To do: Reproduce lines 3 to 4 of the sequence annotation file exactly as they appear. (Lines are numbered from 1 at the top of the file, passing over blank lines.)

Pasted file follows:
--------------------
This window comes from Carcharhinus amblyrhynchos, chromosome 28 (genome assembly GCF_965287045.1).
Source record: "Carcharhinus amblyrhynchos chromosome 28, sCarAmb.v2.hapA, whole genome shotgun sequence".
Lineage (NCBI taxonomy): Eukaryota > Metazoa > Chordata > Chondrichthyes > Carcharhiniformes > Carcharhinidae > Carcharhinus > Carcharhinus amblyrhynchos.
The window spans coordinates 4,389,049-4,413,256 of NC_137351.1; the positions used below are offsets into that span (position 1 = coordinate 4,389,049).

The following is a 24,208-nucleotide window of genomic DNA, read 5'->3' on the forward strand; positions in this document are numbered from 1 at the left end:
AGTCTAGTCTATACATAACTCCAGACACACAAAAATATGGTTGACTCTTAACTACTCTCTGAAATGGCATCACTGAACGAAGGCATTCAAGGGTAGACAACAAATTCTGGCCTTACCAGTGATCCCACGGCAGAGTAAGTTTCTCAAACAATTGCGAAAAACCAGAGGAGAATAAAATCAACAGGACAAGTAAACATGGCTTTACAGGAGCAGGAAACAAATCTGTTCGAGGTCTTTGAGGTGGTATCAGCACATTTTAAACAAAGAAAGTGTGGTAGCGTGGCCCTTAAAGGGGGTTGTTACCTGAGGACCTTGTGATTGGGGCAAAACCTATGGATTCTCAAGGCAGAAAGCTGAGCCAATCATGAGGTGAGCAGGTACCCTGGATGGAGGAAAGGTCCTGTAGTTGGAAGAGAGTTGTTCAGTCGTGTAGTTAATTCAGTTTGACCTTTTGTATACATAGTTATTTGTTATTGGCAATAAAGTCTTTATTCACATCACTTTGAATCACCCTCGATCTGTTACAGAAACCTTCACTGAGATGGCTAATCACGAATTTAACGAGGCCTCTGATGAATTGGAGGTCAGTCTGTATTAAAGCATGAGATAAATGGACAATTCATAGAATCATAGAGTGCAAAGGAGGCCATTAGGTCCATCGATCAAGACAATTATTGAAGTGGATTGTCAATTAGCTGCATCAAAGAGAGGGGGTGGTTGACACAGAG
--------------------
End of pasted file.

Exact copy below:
Lineage (NCBI taxonomy): Eukaryota > Metazoa > Chordata > Chondrichthyes > Carcharhiniformes > Carcharhinidae > Carcharhinus > Carcharhinus amblyrhynchos.
The window spans coordinates 4,389,049-4,413,256 of NC_137351.1; the positions used below are offsets into that span (position 1 = coordinate 4,389,049).